What Do You Need for DSL Internet?
By Daisy Cuinn
Digital subscriber line high-speed Internet requires some special equipment, most of which will be provided to you as part of the DSL package from your telephone service provider. Typically, you will place your order for the service first and then receive the equipment in a couple of days in the mail or through a service person. Once everything is set up, you should be able to access your DSL service right away.
DSL is a service of your telephone service provider, and it works through your home's landline. DS doesn't interfere with the use of your telephone, because the digital line can be split off from the voice line, allowing simultaneous use of the phone and Internet. A designated phone line may also be created for users who do not use a landline telephone at home, otherwise, DSL lines go through the same jacks as the voice lines.
You will need to connect your computer to a DSL modem, which the phone company will provide as part of your DSL service package. The modem may be built into the router, or it may stand alone. The phone line will plug into the modem, and the modem will plug directly into your computer, or into a router for household wireless DSL use. Your modem will have lights that indicate whether it's working properly or not. If a problem is indicated, such as a connection light that is flashing, check the wires, then turn the unit off and restart it. The phone company typically offers technical support for modem issues.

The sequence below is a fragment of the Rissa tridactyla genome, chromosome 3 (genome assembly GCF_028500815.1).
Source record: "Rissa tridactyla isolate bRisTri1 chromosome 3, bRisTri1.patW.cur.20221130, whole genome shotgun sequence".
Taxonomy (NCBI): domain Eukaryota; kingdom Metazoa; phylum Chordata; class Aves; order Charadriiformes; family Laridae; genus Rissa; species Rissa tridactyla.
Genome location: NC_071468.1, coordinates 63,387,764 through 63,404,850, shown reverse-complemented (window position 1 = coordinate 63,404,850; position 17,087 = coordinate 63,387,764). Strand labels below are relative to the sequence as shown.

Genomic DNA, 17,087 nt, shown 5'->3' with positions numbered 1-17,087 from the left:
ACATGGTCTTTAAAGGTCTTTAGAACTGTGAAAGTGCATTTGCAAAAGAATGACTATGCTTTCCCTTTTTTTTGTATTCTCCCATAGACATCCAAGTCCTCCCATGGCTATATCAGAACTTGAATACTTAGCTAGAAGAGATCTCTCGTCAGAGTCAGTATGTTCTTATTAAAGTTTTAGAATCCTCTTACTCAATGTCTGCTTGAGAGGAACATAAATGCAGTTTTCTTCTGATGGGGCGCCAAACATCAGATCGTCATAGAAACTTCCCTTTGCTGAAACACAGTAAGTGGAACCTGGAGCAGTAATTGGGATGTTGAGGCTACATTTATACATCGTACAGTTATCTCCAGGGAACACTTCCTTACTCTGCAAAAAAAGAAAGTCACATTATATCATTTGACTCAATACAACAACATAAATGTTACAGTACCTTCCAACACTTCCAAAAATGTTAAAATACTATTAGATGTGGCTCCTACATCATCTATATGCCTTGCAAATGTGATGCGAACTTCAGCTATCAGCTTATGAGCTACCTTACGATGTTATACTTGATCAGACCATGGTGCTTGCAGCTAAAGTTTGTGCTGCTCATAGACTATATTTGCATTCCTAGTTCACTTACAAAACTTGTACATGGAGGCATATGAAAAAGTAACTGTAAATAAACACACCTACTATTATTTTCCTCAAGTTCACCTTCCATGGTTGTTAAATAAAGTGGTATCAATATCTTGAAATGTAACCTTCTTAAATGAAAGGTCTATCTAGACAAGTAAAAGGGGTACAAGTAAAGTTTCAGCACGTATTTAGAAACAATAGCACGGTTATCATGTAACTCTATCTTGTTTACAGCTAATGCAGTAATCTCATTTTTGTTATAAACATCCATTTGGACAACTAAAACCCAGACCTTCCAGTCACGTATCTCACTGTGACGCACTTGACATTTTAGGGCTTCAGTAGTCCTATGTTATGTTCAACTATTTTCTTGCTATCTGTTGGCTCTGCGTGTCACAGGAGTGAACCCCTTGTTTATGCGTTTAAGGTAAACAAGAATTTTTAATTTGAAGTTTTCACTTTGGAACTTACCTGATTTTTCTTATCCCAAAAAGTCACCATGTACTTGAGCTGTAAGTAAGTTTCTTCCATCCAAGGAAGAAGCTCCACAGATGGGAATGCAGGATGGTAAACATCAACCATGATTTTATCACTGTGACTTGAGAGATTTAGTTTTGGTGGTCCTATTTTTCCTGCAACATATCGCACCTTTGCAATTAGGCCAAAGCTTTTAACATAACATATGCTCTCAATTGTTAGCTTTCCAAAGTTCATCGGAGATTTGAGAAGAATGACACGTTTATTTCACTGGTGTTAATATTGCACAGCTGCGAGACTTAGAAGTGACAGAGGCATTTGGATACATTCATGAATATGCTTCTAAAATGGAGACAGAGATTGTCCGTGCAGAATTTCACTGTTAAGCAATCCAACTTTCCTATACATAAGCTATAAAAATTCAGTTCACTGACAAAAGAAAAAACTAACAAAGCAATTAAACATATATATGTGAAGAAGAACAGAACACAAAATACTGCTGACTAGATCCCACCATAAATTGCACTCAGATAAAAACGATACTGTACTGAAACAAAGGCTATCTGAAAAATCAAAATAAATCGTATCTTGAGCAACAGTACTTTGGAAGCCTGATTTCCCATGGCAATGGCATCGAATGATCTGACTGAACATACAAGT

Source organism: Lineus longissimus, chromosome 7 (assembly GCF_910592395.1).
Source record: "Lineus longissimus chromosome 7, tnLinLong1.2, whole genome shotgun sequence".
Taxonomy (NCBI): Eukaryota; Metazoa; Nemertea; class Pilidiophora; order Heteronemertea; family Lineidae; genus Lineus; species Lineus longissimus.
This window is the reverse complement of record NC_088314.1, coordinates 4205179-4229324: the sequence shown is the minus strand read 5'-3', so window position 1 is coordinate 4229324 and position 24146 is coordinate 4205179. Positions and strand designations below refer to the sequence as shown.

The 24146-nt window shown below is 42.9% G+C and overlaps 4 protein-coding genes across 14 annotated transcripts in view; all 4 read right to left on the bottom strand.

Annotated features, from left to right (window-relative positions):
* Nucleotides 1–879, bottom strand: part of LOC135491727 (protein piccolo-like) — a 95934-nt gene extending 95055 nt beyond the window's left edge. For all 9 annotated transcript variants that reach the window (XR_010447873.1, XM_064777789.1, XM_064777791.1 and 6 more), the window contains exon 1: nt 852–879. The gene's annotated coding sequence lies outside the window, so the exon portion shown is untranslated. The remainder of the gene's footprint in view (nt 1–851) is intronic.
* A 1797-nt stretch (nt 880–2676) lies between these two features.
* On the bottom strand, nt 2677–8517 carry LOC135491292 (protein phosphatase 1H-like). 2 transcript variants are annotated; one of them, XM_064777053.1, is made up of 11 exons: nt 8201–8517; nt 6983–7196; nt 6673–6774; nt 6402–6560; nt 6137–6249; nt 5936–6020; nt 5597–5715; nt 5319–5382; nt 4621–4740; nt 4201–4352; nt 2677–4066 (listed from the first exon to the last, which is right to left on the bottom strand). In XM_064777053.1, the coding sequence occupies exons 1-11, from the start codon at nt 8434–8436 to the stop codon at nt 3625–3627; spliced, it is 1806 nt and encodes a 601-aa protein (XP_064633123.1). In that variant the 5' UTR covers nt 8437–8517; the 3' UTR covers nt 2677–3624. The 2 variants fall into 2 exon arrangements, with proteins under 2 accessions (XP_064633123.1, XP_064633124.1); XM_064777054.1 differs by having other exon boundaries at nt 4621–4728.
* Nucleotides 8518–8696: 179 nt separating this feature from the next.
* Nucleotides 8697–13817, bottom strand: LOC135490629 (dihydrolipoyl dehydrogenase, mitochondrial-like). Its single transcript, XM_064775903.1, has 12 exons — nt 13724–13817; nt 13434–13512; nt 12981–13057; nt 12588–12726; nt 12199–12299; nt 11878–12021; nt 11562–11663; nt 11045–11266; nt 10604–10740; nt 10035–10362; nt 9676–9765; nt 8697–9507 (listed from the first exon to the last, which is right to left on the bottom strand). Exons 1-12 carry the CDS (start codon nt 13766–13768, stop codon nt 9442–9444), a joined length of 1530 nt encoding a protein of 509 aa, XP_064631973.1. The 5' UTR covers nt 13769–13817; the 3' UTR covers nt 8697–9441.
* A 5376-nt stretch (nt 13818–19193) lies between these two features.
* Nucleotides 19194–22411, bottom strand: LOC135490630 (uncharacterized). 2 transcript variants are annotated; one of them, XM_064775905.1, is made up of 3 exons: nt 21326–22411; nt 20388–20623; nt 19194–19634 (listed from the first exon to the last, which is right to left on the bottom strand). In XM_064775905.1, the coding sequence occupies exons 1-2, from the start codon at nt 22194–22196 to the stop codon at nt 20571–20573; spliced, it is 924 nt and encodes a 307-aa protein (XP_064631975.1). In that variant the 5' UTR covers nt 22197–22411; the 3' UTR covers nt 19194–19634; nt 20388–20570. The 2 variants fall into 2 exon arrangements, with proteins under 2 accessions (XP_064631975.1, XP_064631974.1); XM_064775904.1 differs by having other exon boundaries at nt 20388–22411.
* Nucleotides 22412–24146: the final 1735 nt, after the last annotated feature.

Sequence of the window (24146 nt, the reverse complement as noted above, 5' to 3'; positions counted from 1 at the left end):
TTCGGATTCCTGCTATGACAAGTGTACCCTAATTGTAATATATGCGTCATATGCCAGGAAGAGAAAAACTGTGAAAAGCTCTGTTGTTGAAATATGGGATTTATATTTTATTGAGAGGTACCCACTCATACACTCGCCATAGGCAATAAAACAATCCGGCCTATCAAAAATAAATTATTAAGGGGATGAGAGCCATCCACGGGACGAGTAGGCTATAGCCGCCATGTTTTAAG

In most cases, the phone company will provide a router for your DSL service; if not, routers are available at most electronic stores. One thing to be mindful of, telephone companies often do not provide service for a stand-alone router if it stops working. Instead, you will need to contact the company that manufactures the router, which should have its own technical support line. The phone company can give you the number for router tech support if they provided the router to you.
Line Filter and Splitter
Line filters remove the DSL data from the line for phone use. To use a single phone jack for both phone and DSL, you'll need a splitter, available at electronics retailers, which plugs into the jack, providing two open jacks instead of one. The same line will go through both jacks, but one will have a filter attached, to which you will plug the telephone. The unfiltered jack plugs into a line that leads to the modem.
Delaware-based Daisy Cuinn has been writing professionally since 1997, when she became the features editor for her local biweekly music newspaper. She has been a staff writer and contributor to online and offline magazines, including "What It Is!," Celebrations.com and Slashfood. Cuinn holds a Bachelor of Fine Arts from Temple University.